Rule #3: Understand how to activate power. Your room card key doubles as the activator of power. Don’t make the same mistake I did and tell the front desk your power isn’t working. J
Rule #4: Upon activating your power, air out your sheets. It is very humid there and because the power goes on and off, it is very likely your sheets will be damp if you do not let the AC dry them out.
Rule #5: Be prepared for power surges. They happen often and without warning. My first night in my hotel we had 4 in a span of 3 hours.
Rule #6: Be prepared for interesting and spicy food. Nigerians love spicy food. Moderate equals Spicy, Mild equals Spicier and Hot equals even spicier. Here they eat all parts of an animal’s body so a good rule of thumb is to choose to experience their culture and not ask questions. One delicacy is cow hide – yep that’s right – you get to eat the skin of the cow – including the hair on the skin and the lovely layer of fat underneath. Needless to say, I chose to not experience that one.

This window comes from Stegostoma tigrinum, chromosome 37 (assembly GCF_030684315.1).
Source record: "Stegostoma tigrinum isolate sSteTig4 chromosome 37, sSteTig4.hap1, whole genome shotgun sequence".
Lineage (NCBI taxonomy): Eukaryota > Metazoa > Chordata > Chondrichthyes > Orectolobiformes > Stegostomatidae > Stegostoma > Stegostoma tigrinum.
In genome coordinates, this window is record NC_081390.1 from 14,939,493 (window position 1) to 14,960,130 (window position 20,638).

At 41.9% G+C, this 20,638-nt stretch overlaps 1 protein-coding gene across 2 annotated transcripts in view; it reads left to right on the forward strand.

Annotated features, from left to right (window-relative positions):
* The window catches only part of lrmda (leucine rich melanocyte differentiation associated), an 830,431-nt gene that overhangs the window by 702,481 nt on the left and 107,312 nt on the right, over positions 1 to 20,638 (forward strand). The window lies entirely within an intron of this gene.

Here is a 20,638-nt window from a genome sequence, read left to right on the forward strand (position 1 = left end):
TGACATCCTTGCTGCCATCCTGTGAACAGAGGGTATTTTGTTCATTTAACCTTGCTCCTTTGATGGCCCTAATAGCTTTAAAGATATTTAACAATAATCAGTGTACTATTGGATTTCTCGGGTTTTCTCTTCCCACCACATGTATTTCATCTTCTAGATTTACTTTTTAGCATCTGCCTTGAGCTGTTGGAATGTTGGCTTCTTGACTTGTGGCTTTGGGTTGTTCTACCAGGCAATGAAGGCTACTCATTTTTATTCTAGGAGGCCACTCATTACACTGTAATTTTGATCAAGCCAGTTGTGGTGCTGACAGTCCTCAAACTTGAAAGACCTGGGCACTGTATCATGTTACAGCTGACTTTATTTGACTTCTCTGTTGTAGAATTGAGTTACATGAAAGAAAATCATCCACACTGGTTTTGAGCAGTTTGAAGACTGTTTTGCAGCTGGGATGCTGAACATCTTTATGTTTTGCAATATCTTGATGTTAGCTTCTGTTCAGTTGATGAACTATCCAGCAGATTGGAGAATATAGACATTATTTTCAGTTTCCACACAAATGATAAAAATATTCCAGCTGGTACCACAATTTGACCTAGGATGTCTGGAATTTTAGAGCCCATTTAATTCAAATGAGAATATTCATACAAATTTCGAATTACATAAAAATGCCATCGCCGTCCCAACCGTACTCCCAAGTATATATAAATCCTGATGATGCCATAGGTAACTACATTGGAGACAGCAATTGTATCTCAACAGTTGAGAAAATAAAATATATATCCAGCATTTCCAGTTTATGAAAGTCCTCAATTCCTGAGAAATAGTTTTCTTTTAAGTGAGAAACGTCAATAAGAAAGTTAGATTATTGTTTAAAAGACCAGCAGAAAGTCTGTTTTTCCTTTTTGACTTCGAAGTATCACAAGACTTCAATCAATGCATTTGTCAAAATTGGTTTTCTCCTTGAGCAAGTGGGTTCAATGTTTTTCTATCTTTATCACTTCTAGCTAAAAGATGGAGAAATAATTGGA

I really enjoyed the week I was in Lagos. Nigerians are a friendly, outgoing and proud people who love to share their culture with you. I enjoyed going out to customers and partners and contributing to our business in a very different way. I would describe Lagos as the African or 3rd world version of New York City. Tons of people, tons of traffic and a city that never sleeps. It even has its own cool vibe about it. It was definitely a great experience for me. For the first time I felt the fact that I was a minority as beautiful African children would stop and stare and sometimes even follow me to my car. A great experience I think all should experience as it gives you perspective and broadens your view.